I just escaped a geological wiki-hole. I read about the Cascade Arc (home of the only historical eruptions in the United States), Mount Rainier (a surprisingly prominent mountain), plutons (subterranean crystallized igneous rock intrusions), the Volcanic Explosivity Index (Yellowstone tops the scale), Puget Sound (a flooded glacial fjord system), the most prominent peaks in the United States (fun to play with the table sorting), the Yellowstone Caldera (every 600k to 900k years; last one was 640k years ago), topographic prominence and isolation. Among many other things.
Isolation is probably the coolest thing I learned tonight, because of how a list of isolated peaks gives you a nice cover of an area, a division of peaks that doesn't favor one or another region too much (especially Alaska or Colorado). Topographic isolation is the distance before you reach a point of higher elevation. So for the United States you start at Mt. McKinley (Alaska). Then you fly far off to Mauna Kea (Hawaii), to Mount Whitney (California), to Mount Mitchell (North Carolina), to Mount Washington (New Hampshire) and to Mount Rainer (Washington). It's basically like demarcating a watershed.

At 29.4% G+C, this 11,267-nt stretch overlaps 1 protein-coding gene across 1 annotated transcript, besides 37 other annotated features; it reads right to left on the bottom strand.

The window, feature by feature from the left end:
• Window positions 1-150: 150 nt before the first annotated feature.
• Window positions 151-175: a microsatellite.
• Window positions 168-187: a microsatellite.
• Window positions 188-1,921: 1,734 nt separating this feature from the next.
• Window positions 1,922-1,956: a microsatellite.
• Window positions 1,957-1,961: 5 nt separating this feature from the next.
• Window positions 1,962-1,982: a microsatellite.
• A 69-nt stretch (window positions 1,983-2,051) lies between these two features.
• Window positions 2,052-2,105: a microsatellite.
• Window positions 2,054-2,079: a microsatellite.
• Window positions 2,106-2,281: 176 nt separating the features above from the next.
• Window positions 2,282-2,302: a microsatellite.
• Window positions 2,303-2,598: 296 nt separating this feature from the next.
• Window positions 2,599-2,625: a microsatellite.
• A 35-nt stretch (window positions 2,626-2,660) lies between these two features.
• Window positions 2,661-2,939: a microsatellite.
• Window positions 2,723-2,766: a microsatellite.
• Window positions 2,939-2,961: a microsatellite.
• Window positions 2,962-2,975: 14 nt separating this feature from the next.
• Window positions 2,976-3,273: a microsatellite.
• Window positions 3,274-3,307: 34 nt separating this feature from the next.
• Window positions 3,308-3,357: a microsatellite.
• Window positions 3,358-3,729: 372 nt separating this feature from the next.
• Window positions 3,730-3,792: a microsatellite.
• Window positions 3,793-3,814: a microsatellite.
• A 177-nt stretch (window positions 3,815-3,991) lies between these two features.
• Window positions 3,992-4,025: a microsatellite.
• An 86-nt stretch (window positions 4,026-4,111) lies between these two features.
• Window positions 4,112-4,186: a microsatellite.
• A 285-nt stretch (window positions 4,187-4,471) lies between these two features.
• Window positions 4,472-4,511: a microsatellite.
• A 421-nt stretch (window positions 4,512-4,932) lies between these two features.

I am also enamored of prominence. You find prominence by going down in contour lines until you reach a ring that contains a point of higher elevation. The easiest explanation is via rising sea level. To find a peak's prominence you raise sea level until it is the highest point on its island. The prominence will be the height of the peak above that imaginary sea level. It has to be specially defined for Mt. Everest, since nothing is higher. Every other peak is recursive. The most prominent peaks in the United States are Mount McKinley, Mauna Kea and Mt. Rainier.
Science and the internet… a dangerous combination.